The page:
High above the city, a queen reigns, defending her territory, protecting her young and dancing with her mate. Every season brings new drama—attacks from rivals, new life and questions of paternity.
This isn’t a “Game of Thrones” reenactment, but it is quite the show: It’s the life and times of the peregrine falcons who nest outside of the Cathedral of Learning’s 40th story, which you can watch unfold on the National Aviary’s livestream.
The latest pair to make their home at Pitt are Morela—named after the Polish word for apricot, due to her coloring—and Ecco. On March 17, they welcomed their first egg of the season. Most females will lay three to five eggs, with one or two days between eggs, before starting to incubate the clutch.
A dear—and disturbing—campus sight
The rapturous epic began in 2001 when blogger and birder Kate St. John spotted two peregrines courting near the Cathedral. Encouraged by the nesting behavior, St. John convened the Western Pennsylvania Conservancy, Pennsylvania Game Commission and the University of Pittsburgh to install a nest box in 2002.
Back then, Paul Supowitz, now Pitt’s vice chancellor of community and governmental relations, was working in the Office of University Counsel on the 24th floor when the call came in. He recalls the memory fondly: “I didn’t know much about peregrines then, but it was a no-brainer for us to help. In order to draw up paperwork for the nest box, I wanted to go out onto the ledge to see it.”
The falcons had left a surprise for him: A decapitated duck head left over from a meal.
“It was like a warning from ‘The Godfather,’” he joked. “Getting to know these birds the last 19 years, watching their different personalities, it never gets old. I’m glad Pitt is a part of bringing falcons back to Western Pennsylvania after decades on the endangered species list.”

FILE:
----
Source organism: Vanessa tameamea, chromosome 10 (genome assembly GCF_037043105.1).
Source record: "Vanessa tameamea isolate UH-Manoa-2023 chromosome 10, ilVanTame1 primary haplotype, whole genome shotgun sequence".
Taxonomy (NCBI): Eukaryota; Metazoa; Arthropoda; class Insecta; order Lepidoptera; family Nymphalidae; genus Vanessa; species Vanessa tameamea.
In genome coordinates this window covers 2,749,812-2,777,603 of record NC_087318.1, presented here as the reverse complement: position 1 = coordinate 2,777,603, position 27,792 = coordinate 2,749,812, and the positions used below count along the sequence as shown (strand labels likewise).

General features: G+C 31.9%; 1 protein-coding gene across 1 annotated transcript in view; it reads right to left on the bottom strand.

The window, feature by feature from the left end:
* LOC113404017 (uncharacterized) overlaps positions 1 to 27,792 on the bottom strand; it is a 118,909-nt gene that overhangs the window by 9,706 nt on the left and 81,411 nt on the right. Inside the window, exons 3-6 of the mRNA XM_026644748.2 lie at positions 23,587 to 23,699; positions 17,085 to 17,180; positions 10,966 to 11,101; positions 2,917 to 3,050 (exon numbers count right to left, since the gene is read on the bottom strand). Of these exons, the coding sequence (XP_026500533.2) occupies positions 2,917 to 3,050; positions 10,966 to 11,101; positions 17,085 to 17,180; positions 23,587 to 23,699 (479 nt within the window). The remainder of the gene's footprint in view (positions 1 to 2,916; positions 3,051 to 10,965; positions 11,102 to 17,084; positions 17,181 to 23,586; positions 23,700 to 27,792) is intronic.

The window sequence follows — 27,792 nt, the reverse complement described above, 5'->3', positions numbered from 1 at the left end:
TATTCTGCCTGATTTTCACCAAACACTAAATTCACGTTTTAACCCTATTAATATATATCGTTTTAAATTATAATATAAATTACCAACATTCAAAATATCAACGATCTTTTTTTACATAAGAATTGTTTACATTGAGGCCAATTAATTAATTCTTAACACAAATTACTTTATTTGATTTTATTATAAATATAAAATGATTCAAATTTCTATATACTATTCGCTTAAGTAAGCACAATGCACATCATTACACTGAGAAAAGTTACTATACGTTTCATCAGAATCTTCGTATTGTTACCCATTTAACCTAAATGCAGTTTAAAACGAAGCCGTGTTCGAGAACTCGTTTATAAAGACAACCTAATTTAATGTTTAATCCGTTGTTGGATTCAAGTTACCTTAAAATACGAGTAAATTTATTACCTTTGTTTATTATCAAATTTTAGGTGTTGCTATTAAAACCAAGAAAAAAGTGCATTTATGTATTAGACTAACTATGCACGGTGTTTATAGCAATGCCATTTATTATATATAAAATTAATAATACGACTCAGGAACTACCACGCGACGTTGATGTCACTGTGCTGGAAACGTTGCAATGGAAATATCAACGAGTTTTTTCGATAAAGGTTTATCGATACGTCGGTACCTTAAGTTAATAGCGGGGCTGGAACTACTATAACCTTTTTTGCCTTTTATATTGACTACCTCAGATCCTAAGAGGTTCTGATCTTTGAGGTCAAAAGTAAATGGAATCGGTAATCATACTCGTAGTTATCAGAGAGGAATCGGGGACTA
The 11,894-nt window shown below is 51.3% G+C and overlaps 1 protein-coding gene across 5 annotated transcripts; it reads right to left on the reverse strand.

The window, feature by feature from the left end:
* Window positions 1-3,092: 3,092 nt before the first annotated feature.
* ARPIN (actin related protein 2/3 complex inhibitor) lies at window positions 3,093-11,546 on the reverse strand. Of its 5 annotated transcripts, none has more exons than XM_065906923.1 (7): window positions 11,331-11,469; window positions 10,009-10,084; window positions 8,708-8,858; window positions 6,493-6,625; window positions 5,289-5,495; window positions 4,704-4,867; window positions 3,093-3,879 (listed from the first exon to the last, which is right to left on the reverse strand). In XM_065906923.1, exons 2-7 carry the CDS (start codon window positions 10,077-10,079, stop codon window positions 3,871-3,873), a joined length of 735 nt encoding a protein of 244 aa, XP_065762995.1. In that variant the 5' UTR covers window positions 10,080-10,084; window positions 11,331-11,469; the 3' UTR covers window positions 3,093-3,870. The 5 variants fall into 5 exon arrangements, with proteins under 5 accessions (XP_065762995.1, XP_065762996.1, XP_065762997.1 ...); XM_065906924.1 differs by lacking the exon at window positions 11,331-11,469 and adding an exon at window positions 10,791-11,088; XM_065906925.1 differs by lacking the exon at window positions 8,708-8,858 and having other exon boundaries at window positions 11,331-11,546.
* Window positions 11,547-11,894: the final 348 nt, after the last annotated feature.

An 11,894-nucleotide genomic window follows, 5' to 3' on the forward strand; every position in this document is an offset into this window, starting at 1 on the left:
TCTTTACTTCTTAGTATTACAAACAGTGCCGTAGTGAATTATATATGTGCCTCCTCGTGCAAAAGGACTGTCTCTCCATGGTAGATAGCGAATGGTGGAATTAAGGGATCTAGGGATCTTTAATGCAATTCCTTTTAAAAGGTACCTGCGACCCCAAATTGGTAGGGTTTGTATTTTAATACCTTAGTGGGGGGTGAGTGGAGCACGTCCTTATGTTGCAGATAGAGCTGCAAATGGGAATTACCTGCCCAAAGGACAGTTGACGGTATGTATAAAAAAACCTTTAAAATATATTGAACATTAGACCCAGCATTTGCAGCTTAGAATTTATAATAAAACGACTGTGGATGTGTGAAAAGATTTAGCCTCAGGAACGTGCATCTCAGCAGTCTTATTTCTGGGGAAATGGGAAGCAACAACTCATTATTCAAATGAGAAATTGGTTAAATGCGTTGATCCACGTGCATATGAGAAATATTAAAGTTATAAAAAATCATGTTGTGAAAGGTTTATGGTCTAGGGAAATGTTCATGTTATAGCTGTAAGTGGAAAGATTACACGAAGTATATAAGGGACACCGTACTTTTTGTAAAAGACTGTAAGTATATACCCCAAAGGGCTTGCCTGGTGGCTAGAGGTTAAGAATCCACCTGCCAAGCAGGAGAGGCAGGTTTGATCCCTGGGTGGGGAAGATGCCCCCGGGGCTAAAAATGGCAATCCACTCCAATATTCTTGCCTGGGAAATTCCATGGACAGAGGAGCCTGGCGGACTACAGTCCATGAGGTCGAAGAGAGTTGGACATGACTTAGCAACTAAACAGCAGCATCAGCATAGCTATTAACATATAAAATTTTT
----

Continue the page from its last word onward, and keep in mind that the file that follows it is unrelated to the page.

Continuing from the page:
And as Supowitz discovered, trying to save the species can be gruesome. In recent years, a prior female tenant named Hope disturbed viewers by eating some of her chicks. While this was highly unusual falcon behavior, it demonstrated the value of the aviary’s livestream to researchers who study raptors. Hope vacated the nest in 2019, after a four-year stay.
Morela has proven more traditional. Last year, she laid two eggs at the nest after a complicated love triangle with Ecco and another male, Terzo. St. John explained that Ecco, who was only a year old in 2020, was not yet old enough to breed. Even still, Terzo was not able to chase Ecco away permanently, and the two continued their rivalry. Neither mate helped her incubate the eggs, and the nest failed.
“Terzo is now gone forever as far as I can tell. He was last seen on Feb 5. Ecco is clearly in charge, so I am quite hopeful this will be a successful nesting year,” St. John said, noting that viewers will want to be on the lookout for both parents taking care of the eggs.
“When Morela starts incubation, Ecco will relieve her at least once a day,” said St. John. “She will incubate all night. Ecco will probably take over while she eats breakfast and for a period during the afternoon. But each couple has their own routine. We'll have to wait and see.”
If all goes well, chicks could hatch in late April or early May. But despite the auspicious date of the first egg, none of the chicks will be named Paddy. As St. John shared on her blog, in Pittsburgh, nestlings are named with a letter indicating the site where they were born and a number indicating the order in which they hatched. This gives local nest monitors the option to name adult birds once they’ve settled in a location—which is how Morela and Ecco got their monikers.